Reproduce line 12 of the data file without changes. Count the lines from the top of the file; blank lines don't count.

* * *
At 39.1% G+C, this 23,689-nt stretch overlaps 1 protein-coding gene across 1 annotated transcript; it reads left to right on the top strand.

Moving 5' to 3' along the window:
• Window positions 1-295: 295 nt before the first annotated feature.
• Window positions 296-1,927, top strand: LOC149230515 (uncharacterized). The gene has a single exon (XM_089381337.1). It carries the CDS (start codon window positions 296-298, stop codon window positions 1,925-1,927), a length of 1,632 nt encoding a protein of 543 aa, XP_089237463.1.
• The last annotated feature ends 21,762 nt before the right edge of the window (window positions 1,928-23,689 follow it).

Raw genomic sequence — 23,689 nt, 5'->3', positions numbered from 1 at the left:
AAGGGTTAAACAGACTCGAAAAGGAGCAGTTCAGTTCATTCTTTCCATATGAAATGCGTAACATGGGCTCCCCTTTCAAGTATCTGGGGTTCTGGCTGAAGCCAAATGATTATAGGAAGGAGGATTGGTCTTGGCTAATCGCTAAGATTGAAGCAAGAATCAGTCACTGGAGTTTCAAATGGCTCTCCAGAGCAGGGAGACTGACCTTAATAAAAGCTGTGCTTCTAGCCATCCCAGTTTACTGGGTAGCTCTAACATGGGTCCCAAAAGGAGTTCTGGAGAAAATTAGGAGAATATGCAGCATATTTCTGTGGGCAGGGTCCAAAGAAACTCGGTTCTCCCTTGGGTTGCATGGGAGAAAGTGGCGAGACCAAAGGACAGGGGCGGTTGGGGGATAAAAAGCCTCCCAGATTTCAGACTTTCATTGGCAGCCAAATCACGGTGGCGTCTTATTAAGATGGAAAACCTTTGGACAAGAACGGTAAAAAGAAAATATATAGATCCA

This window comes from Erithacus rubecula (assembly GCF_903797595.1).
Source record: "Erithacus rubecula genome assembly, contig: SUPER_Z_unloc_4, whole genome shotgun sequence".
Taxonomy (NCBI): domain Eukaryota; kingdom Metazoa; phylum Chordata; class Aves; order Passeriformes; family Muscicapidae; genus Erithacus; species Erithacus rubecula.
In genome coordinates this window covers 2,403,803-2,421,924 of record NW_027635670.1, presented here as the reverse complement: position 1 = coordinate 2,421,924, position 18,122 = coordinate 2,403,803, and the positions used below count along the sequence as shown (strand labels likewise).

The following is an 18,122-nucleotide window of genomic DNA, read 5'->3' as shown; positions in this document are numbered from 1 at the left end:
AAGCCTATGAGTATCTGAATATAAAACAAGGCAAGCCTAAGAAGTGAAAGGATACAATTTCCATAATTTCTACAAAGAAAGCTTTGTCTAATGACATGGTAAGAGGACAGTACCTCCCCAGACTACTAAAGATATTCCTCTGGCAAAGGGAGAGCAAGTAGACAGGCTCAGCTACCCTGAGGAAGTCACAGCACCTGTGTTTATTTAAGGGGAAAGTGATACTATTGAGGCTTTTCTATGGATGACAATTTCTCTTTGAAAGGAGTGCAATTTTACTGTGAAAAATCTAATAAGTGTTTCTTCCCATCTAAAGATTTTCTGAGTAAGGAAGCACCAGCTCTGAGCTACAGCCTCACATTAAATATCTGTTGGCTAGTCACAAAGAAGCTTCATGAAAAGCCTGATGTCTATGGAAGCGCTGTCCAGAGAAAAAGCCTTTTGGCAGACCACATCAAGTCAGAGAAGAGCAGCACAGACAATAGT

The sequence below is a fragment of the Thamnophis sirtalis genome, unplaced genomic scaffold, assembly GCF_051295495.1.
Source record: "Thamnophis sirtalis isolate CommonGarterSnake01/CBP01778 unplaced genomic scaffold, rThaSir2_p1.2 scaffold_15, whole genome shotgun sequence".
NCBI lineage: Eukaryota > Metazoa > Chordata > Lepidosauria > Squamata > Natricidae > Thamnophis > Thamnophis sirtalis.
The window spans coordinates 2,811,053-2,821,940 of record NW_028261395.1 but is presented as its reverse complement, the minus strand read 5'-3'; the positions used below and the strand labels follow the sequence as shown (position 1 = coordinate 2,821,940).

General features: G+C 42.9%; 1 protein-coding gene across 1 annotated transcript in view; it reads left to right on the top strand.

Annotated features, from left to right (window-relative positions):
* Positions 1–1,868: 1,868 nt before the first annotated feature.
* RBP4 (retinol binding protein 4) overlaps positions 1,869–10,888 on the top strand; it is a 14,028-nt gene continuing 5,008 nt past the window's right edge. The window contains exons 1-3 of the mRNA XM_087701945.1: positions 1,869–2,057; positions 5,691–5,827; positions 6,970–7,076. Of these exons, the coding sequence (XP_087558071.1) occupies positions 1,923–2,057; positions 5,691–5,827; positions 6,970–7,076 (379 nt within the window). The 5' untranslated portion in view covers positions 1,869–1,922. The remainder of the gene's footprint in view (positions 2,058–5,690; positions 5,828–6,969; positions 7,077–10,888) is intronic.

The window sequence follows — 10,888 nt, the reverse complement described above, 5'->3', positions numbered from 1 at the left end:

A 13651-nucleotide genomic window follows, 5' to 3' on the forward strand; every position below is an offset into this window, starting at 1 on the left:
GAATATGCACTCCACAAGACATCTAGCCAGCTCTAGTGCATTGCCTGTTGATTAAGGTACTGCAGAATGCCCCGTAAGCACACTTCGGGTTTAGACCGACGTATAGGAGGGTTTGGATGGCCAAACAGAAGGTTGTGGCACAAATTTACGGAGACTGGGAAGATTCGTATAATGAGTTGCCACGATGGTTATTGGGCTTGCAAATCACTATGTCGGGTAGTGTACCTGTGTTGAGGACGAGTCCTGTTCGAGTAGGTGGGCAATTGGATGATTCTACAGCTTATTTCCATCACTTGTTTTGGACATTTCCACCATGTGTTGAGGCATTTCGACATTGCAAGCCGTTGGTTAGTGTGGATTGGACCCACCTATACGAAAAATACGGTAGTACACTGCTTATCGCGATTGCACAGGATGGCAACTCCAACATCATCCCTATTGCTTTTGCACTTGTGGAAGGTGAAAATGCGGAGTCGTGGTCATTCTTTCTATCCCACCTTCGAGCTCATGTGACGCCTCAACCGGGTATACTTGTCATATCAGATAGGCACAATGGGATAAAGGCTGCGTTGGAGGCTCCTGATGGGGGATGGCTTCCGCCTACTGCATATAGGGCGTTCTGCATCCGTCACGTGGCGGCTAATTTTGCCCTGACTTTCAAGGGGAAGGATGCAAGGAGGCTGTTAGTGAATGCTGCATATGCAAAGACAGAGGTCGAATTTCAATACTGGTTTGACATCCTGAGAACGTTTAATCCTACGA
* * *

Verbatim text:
The following is an 18,122-nucleotide window of genomic DNA, read 5'->3' as shown; positions in this document are numbered from 1 at the left end: